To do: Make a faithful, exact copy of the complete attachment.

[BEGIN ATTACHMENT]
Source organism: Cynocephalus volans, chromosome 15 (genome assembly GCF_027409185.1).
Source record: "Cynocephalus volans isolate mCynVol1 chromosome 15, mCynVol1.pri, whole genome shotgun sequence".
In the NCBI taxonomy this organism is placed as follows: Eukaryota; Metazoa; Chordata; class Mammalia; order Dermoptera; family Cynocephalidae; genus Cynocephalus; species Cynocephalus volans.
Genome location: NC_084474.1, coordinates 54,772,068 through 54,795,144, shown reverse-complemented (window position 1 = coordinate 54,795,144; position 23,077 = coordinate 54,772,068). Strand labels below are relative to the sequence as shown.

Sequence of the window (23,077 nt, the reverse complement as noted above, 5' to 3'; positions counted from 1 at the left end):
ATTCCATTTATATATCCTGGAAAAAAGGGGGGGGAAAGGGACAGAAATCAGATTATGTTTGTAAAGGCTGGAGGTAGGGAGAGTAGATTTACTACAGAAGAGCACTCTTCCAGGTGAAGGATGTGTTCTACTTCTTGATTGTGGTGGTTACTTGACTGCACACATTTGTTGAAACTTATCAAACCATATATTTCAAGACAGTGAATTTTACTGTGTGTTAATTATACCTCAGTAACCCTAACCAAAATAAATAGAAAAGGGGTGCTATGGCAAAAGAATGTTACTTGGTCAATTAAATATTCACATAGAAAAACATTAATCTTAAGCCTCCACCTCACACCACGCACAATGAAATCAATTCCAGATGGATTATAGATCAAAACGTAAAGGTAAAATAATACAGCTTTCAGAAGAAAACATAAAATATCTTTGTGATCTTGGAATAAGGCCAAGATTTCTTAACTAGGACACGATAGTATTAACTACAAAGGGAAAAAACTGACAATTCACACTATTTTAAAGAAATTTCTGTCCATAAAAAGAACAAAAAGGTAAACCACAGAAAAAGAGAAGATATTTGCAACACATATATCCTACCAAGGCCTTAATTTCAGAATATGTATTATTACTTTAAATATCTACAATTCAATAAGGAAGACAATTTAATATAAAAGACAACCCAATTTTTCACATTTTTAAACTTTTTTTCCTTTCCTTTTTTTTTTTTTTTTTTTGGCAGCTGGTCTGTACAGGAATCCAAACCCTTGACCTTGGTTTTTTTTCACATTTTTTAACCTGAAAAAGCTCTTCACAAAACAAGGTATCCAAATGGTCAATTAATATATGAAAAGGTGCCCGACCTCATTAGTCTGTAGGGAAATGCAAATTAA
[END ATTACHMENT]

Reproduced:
Source organism: Cynocephalus volans, chromosome 15 (genome assembly GCF_027409185.1).
Source record: "Cynocephalus volans isolate mCynVol1 chromosome 15, mCynVol1.pri, whole genome shotgun sequence".
In the NCBI taxonomy this organism is placed as follows: Eukaryota; Metazoa; Chordata; class Mammalia; order Dermoptera; family Cynocephalidae; genus Cynocephalus; species Cynocephalus volans.
Genome location: NC_084474.1, coordinates 54,772,068 through 54,795,144, shown reverse-complemented (window position 1 = coordinate 54,795,144; position 23,077 = coordinate 54,772,068). Strand labels below are relative to the sequence as shown.

Sequence of the window (23,077 nt, the reverse complement as noted above, 5' to 3'; positions counted from 1 at the left end):
ATTCCATTTATATATCCTGGAAAAAAGGGGGGGGAAAGGGACAGAAATCAGATTATGTTTGTAAAGGCTGGAGGTAGGGAGAGTAGATTTACTACAGAAGAGCACTCTTCCAGGTGAAGGATGTGTTCTACTTCTTGATTGTGGTGGTTACTTGACTGCACACATTTGTTGAAACTTATCAAACCATATATTTCAAGACAGTGAATTTTACTGTGTGTTAATTATACCTCAGTAACCCTAACCAAAATAAATAGAAAAGGGGTGCTATGGCAAAAGAATGTTACTTGGTCAATTAAATATTCACATAGAAAAACATTAATCTTAAGCCTCCACCTCACACCACGCACAATGAAATCAATTCCAGATGGATTATAGATCAAAACGTAAAGGTAAAATAATACAGCTTTCAGAAGAAAACATAAAATATCTTTGTGATCTTGGAATAAGGCCAAGATTTCTTAACTAGGACACGATAGTATTAACTACAAAGGGAAAAAACTGACAATTCACACTATTTTAAAGAAATTTCTGTCCATAAAAAGAACAAAAAGGTAAACCACAGAAAAAGAGAAGATATTTGCAACACATATATCCTACCAAGGCCTTAATTTCAGAATATGTATTATTACTTTAAATATCTACAATTCAATAAGGAAGACAATTTAATATAAAAGACAACCCAATTTTTCACATTTTTAAACTTTTTTTCCTTTCCTTTTTTTTTTTTTTTTTTTGGCAGCTGGTCTGTACAGGAATCCAAACCCTTGACCTTGGTTTTTTTTCACATTTTTTAACCTGAAAAAGCTCTTCACAAAACAAGGTATCCAAATGGTCAATTAATATATGAAAAGGTGCCCGACCTCATTAGTCTGTAGGGAAATGCAAATTAA